Columns made of marble, yellow sandstone and sea fossil stone
Columns made of marble, yellow sandstone and sea fossil stone
Close inspection of the stone showed up small fossilised sea creatures and shells suspended in the stone. It was to us the most fascinating find in the fort. There were shops selling tumblers and bowls made of the stone. Shopkeepers claimed that it had some form of live bacteria that imparted qualities to water stored in it, which cured heart and blood ailments. Right. 

Back inside the temple we were surrounded by sandstone carvings of Tirthankaras, Apsaras (angels) and Gods. 


Exquisitely carved torans inside the Jain Temples in Jaisalmer Fort

The ceilings we thought, had the most interesting carvings. There was a sculpture of a being with one head and 5 bodies. It is said to depict the 5 basic elements.


Decorated ceilings of Jain Temples within Jaisalmer Fort

Some of the other carvings can only be described as stone lace, their delicate forms belying the hardness of the stone they are made of. 
Some ceilings were painted

Decorated ceilings of Jain Temples within Jaisalmer Fort

And some were not 

Decorated ceilings of Jain Temples within Jaisalmer Fort

And some had sprouted clumsy looking aluminium lamps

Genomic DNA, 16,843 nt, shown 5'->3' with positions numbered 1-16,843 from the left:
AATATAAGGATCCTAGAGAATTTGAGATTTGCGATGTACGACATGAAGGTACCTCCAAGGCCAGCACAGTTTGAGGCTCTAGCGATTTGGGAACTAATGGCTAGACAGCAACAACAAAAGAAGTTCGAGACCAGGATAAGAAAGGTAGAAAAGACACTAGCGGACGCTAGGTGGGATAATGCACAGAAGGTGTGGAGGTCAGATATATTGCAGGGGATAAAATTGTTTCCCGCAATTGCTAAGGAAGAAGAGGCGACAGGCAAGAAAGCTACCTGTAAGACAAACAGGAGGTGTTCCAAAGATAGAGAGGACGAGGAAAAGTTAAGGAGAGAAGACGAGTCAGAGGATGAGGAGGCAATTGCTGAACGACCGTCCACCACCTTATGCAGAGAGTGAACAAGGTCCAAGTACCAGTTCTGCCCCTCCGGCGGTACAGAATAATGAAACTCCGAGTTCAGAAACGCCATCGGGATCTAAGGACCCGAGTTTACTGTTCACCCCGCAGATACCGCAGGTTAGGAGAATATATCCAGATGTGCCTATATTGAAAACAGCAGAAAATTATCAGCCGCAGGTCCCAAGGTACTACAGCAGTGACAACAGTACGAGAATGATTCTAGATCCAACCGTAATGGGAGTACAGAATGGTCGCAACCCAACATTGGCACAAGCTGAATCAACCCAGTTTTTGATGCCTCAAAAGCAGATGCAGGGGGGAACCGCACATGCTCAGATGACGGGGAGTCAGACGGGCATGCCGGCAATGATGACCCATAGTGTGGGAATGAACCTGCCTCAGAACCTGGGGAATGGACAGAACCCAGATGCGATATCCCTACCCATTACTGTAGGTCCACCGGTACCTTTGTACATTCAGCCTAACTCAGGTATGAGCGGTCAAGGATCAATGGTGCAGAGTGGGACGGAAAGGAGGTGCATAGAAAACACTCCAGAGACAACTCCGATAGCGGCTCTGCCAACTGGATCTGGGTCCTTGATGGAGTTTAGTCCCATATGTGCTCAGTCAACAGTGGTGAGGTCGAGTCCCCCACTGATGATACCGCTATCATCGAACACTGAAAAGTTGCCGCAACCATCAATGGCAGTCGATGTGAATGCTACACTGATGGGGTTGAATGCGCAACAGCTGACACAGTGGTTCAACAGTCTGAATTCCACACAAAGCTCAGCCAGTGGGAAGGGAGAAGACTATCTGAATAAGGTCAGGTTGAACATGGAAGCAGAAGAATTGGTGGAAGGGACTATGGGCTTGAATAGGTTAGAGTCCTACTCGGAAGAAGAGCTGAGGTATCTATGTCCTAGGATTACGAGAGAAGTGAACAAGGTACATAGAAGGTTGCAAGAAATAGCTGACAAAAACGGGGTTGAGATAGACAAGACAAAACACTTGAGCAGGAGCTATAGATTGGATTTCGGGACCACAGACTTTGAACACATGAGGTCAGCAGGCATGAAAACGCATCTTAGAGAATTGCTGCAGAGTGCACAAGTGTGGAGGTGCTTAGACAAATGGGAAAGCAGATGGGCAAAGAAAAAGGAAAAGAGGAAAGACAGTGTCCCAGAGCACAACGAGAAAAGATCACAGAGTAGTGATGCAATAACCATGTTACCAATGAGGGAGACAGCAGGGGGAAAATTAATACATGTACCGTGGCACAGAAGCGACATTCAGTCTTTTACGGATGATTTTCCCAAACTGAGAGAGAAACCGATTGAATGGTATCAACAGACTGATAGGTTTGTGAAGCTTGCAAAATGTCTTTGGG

Decorated ceilings of Jain Temples within Jaisalmer Fort

Travel Tip :  If you're visiting in December, prepare to be jostled by the thousands of other tourists you'll be sharing the fort with. Not a fan of crowds? Plan your trip for after mid January. 

Jaisalmer the Golden City

Canon point is a steep climb up one of the 99 bastions of the fort. It overlooks the sprawling town that has mushroomed along the fort walls. Haphazardly placed boxes of dusty yellow sandstone fight for a spot between the fort and the desert. 


Canon point at Jaisalmer Fort
Canon point at Jaisalmer Fort
A view of the Golden City
A view of the Golden City
Rajmahal is the other noteworthy monument inside the fort but the crowds made us drop the idea of venturing in. We had a full day of driving ahead of us so we checked out of our hotel and headed out of the fort.

The Golden Fort at Jaisalmer

The Golden Fort at Jaisalmer made out of yellow sandstone

Golden Fort at Jaisalmer

Bada Bagh, The Garden of Bones  

10 kms away from Jaisalmer towards Lodurva is a cluster of cenotaphs built in memory of the Bhatti rulers. Cenotaphs are memorials built for kings and other royalty. In some cases its where the last rites were carried out. 

Back in the 16th century, Maharana Jai Singh II had commissioned the construction of a dam near the desert. The water was used for irrigation and supplied to the town of Jaisalmer. The Maharana's son Lunkaran built a garden in the same spot as a tribute to his father and constructed a cenotaph in his memory. The tradition continued for the next 500 years.


The water has long dried up and scrub has taken over the land but you can still see patches of green that stand out in stark contrast to the desert landscape.